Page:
Black Panther: Wakanda Forever – 9 things that point to the future of the Marvel Cinematic Universe (spoilers)

How many times did you watch Marvel's Black Panther: Wakanda Forever over the weekend? No matter how many, we're sure the movie's blend of exhilarating action and grief-laden poignancy struck a powerful chord.

The movie is an important step in the Marvel Cinematic Universe (MCU) for several reasons. Not only do we bid farewell to Chadwick Boseman's T'Challa (his absence fuels the entire movie), but we also drop the curtain on Phase Four of the MCU.

Many important questions now remain as to the future of the Black Panther franchise and its potential impact on Phases Five and Six of the MCU. With spoilers, we've addressed some of the most intriguing and exciting conundrums.



1. Shuri is our new Black Panther

We imagine that many of you cheered when Shuri adopts her late brother's mantle and drops in unannounced during the fugitive Wakandan council. Replete in her new T'Challa costume, Shuri immediately stakes her claim to the superhero legacy, although she initially appears to lack the discipline that distinguished her brother.

Consumed with rage over Namor's (Tenoch Huerta) actions, which resulted in the death of her mother Ramonda (Angela Bassett), Shuri only learns to repent during the final battle with the Atlanteans.

Poised to kill her underwater nemesis, Shuri instead capitulates and lets Namor live, realising that grief binds the two of them together. By reaching this new level of maturity, Shuri is finally worthy of both the suit and its attendant responsibility, as she promises to carry a devastated Wakanda into a brighter future.

Shuri is our new Black Panther and we imagine it will take a few more Marvel movies, both solo and ensemble efforts, for the character to conquer her raw impulsiveness. We're sure it'll be an entertaining and emotional journey.

Letitia Wright as Shuri in Black Panther: Wakanda Forever

2. T'Challa and Nakia's son could take over after Shuri

The most emotional mid-credits scene in the entire MCU? We're calling it. Having returned to her home in Haiti, former Dora Milaje spy Nakia (Lupita Nyong'o) unveils the movie's biggest emotional surprise. It turns out that between the events of Avengers: Endgame and Wakanda Forever she and the late T'Challa bore a son, who movingly now bears his father's name.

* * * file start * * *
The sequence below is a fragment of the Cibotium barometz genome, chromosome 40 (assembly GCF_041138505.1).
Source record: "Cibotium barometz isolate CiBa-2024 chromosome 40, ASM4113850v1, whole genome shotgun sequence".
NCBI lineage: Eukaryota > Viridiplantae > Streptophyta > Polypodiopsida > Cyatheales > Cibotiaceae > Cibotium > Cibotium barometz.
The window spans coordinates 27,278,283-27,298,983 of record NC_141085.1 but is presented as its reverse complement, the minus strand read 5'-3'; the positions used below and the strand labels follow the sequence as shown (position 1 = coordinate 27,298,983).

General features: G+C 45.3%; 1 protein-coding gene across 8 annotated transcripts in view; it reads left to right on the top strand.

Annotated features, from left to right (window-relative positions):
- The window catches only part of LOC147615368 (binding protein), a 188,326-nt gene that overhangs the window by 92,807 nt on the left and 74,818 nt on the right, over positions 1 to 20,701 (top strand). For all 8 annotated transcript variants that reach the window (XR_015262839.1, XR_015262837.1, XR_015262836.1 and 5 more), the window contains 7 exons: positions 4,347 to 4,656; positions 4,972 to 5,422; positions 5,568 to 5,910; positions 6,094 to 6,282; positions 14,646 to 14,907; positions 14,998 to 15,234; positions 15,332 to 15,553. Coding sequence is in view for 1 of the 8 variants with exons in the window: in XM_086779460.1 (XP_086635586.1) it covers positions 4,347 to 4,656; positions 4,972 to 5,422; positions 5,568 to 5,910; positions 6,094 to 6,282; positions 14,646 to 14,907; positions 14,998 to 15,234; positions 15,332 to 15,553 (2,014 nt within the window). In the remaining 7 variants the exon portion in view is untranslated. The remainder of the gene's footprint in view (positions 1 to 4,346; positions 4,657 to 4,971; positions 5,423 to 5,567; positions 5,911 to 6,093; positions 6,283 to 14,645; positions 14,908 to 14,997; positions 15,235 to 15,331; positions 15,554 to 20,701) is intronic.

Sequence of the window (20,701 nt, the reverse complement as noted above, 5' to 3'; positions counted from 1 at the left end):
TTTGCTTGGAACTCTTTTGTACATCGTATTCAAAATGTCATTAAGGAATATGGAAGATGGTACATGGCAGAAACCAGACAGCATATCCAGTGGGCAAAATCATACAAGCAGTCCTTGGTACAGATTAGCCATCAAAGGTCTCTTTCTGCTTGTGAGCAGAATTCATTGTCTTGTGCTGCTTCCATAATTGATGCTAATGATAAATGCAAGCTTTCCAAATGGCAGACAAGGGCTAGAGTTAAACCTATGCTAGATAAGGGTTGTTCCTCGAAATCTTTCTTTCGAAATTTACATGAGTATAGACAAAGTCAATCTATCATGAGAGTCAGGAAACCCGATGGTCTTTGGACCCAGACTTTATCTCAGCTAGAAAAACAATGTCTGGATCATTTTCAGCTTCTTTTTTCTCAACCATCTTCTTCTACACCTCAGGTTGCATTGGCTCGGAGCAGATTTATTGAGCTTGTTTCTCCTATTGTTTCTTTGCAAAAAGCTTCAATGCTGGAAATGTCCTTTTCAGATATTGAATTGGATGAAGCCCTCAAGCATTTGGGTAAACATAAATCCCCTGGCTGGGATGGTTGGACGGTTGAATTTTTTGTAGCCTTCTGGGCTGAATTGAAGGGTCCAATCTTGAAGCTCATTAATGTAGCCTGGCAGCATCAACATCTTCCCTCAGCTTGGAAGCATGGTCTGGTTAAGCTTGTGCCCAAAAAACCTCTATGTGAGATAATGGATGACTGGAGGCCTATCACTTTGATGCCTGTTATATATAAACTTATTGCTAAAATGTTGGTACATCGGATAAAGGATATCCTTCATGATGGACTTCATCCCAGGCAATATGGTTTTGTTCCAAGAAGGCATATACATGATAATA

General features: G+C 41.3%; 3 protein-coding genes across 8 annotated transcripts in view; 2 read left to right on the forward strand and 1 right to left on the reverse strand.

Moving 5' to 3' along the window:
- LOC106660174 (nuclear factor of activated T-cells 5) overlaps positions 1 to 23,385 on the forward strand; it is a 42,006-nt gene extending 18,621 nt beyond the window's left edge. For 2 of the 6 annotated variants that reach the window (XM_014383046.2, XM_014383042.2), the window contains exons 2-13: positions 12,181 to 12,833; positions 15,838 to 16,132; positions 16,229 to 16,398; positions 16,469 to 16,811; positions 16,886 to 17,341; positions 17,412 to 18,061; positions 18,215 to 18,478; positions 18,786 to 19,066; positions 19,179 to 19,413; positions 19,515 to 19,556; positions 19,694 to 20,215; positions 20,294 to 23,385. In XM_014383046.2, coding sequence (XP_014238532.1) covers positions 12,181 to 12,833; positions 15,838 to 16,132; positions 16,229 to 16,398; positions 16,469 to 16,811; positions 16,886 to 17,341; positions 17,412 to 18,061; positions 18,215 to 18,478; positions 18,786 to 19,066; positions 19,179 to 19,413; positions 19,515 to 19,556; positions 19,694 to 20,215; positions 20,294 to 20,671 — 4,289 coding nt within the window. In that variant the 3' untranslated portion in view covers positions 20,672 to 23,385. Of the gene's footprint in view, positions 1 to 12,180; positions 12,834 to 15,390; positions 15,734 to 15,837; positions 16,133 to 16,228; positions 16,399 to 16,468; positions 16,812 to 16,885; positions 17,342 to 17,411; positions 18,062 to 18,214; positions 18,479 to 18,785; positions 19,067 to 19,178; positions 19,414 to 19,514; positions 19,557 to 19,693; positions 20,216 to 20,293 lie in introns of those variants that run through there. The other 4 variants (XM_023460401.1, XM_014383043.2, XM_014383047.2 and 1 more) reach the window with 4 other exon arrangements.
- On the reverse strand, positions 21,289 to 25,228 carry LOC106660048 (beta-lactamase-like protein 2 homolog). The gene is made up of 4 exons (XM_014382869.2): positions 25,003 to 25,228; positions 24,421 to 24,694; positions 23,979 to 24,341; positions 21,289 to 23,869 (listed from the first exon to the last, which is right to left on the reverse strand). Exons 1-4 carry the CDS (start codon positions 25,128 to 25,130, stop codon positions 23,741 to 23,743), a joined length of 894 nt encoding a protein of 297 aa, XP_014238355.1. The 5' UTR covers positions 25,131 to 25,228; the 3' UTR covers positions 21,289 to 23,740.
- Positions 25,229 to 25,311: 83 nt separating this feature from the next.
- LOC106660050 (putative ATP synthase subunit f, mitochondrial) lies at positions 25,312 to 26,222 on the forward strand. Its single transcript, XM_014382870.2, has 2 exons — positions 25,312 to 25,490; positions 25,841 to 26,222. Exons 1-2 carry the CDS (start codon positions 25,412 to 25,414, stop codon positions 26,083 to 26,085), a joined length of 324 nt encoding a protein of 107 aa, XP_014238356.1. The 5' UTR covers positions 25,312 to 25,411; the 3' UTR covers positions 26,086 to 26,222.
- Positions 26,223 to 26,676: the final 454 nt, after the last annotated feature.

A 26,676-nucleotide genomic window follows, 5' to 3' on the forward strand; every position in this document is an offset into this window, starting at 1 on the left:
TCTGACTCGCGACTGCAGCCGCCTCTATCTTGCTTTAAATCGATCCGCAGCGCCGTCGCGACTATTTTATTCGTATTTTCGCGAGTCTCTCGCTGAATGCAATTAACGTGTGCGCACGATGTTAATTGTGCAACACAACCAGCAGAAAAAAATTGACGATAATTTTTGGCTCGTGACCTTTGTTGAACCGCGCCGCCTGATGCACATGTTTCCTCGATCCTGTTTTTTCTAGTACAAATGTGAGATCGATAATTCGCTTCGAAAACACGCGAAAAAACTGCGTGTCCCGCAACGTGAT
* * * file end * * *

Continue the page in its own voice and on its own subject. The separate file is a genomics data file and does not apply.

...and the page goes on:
Shuri's alternately tearful and overjoyed reaction ably mirrors our own. Once the ramifications have settled in, we start to ask questions. Young T'Challa is played by a complete newcomer, a kid who's potentially just the right age to grow into the Black Panther legend over the course of the next decade or so.

Maybe once Letitia Wright is ready to bow out as Shuri, a brand new T'Challa will be waiting in the wings. Expect this to happen after the events of Avengers: Secret Wars (released in 2026) at the earliest.

Lupita Nyong'o as Nakia in Black Panther: Wakanda Forever

3. M'Baku could become the new king of Wakanda

Having been denied the Wakandan crown in the first Black Panther movie, Jabari tribe leader M'Baku (the reliably scene-stealing Winston Duke) isn't about to pass up the same chance again.

Wakanda Forever concludes with M'Baku leaping from a transport ship into the ceremonial warrior arena. He vows to challenge anyone who steps up, although the movie cuts away before we see the consequences of his actions.

Given that M'Baku was only a narrow second to T'Challa in the first Black Panther movie, will he remain unchallenged to claim the throne of Wakanda by default? It would be a neat way to foreground an increasingly popular Marvel character whose dry humour is much-needed to offset the doom-laden grief stalking the edges of the franchise.

Winston Duke as M'Baku in Black Panther: Wakanda Forever